Monday, November 18, 2019

BC Wallin on THE RABBI GOES WEST (2019) DOC NYC 2019

Rabbi Chaim Bruk goes from door to door, offering to put up mezuzahs for the Jews living in the community of Bozeman, Montana. “I’m God’s salesman,” the Chabad rabbi proudly states. Rabbi Chaim, as the members of his community and the surrounding Montana areas refer to him, moved to Bozeman with the mission of opening up a Chabad center offering prayer services, holiday events, and scotch and sushi, when the occarion calls for it. He also aimed to put up 2,000 mezuzahs on Jewish doorposts.

The old joke goes something like, “If a Jew washed up on a deserted island, he’d build three shuls (synagogues): the one he attends, the one he doesn’t, and the one he’d never go to.” Jewish history is rife with disagreements, conflicting traditions, and schisms, as the matter of interepreting Jewish laws and scripture came into conflict with the modern problems and personal discomforts, among other reasons. Without unpacking all the branches and sects and differing viewpoints, suffice it to say that Rabbi Chaim was not the first rabbi to Montana, and his efforts are not beloved by all.

The Rabbi Goes West, as described in the project’s Kickstarter, is “a documentary about religious diversity,” giving voices to Conservative, Reform, and retired rabbis of Montana who take issue with Rabbi Chaim’s style. Co-directors Gerald Peary and Amy Geller give each rabbi their platform to speak about their concerns, arguments, and rebuttals. As is often found in Talmudic discourse, there’s no conclusion definitively determined.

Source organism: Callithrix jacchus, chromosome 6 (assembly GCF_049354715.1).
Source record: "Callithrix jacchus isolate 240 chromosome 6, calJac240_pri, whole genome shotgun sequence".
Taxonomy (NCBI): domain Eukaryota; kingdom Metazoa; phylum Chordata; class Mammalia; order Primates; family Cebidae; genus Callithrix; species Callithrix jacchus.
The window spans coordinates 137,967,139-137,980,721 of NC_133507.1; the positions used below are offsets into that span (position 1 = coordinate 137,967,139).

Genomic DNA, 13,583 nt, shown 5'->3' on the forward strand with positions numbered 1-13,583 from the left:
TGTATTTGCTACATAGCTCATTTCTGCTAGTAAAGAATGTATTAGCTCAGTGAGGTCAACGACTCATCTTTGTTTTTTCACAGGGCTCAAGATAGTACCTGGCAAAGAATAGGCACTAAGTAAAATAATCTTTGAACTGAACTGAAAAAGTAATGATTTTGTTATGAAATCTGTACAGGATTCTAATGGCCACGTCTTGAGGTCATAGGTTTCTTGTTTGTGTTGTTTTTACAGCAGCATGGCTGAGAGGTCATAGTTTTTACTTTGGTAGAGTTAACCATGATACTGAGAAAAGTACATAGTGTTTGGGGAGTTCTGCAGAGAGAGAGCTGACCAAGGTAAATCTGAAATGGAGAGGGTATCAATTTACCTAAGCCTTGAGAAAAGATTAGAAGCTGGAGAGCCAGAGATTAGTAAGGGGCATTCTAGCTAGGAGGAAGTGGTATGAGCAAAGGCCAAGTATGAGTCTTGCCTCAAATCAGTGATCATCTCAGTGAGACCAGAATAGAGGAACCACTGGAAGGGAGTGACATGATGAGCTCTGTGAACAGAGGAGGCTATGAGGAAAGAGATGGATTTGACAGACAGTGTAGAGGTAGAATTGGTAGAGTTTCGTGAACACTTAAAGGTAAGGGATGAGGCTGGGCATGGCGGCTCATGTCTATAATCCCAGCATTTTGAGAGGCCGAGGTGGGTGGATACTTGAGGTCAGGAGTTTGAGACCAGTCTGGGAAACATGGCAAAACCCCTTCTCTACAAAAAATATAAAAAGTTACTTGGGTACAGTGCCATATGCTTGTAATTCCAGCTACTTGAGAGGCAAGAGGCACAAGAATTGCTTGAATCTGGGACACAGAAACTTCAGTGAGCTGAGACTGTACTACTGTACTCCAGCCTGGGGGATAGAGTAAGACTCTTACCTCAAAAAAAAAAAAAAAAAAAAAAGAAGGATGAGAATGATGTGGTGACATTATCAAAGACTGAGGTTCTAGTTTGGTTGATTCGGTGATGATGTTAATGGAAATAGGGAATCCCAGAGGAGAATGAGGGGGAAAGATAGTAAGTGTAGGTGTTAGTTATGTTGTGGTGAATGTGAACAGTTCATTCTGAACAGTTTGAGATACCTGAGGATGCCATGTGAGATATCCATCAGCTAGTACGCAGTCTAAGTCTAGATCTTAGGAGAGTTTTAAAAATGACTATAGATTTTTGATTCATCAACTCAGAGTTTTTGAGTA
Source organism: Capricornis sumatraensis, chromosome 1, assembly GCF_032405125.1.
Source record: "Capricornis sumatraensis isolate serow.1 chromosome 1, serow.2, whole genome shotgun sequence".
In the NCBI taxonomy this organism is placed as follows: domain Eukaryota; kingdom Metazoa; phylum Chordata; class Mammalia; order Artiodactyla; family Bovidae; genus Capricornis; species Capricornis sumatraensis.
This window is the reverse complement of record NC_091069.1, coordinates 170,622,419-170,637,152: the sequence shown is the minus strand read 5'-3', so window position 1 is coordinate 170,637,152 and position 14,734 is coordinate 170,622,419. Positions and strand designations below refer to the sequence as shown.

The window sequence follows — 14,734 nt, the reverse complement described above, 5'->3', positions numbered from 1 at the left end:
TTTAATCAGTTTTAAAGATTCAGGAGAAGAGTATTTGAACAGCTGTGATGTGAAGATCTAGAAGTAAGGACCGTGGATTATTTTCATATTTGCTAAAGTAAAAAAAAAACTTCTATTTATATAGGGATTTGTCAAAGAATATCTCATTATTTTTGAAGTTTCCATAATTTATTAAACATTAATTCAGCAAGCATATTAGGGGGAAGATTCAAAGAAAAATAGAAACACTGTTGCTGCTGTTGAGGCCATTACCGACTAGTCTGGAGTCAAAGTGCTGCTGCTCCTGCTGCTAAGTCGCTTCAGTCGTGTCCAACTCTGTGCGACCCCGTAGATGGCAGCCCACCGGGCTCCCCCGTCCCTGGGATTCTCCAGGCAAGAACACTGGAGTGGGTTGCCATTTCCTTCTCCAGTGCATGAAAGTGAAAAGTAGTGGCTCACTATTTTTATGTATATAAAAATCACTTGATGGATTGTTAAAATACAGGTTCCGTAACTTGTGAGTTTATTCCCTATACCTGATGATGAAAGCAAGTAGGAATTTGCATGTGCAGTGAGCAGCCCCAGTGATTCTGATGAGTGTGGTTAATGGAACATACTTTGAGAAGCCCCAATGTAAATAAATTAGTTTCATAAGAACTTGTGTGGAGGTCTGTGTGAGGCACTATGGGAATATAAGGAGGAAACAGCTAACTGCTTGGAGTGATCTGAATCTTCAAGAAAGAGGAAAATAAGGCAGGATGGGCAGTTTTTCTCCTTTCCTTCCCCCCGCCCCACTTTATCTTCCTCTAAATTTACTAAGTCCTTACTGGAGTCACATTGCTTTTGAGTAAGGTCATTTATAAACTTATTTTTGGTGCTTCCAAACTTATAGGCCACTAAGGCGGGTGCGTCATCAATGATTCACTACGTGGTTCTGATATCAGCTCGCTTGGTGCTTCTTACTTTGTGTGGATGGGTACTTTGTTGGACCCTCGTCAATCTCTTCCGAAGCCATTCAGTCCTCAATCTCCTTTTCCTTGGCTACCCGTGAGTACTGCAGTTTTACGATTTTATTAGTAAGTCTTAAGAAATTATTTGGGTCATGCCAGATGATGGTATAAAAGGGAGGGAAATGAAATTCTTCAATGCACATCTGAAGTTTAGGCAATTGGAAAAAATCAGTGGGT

Peary and Geller certainly found engaging personalities, a collection of varyingly entertaining rabbis who all have strong opinions they don’t mind being blunt about. Rabbi Chaim won’t attend Jewish coalition events that don’t keep to Jewish traditions — “99% Kosher is 100% not Kosher” — while Conservative Rabbi Ed Stafman doesn’t want his congregants having their mezuzahs put up by Rabbi Chaim.

Tensions flare and every side sets clear cases in the arguments of Judaism’s definition and each rabbi’s role, but while the documentary seems to ratchet up drama, there’s never really a breaking point. While there is a significant episode involving a series of anti-Semitic cyberterrorism and the communal responses that came after, The Rabbi Goes West is a story told in the past tense, offering reflections and post-scripts when its very nature begs the question of what’s going to happen next. For better or worse, the documentary leaves its viewers hoping for more.

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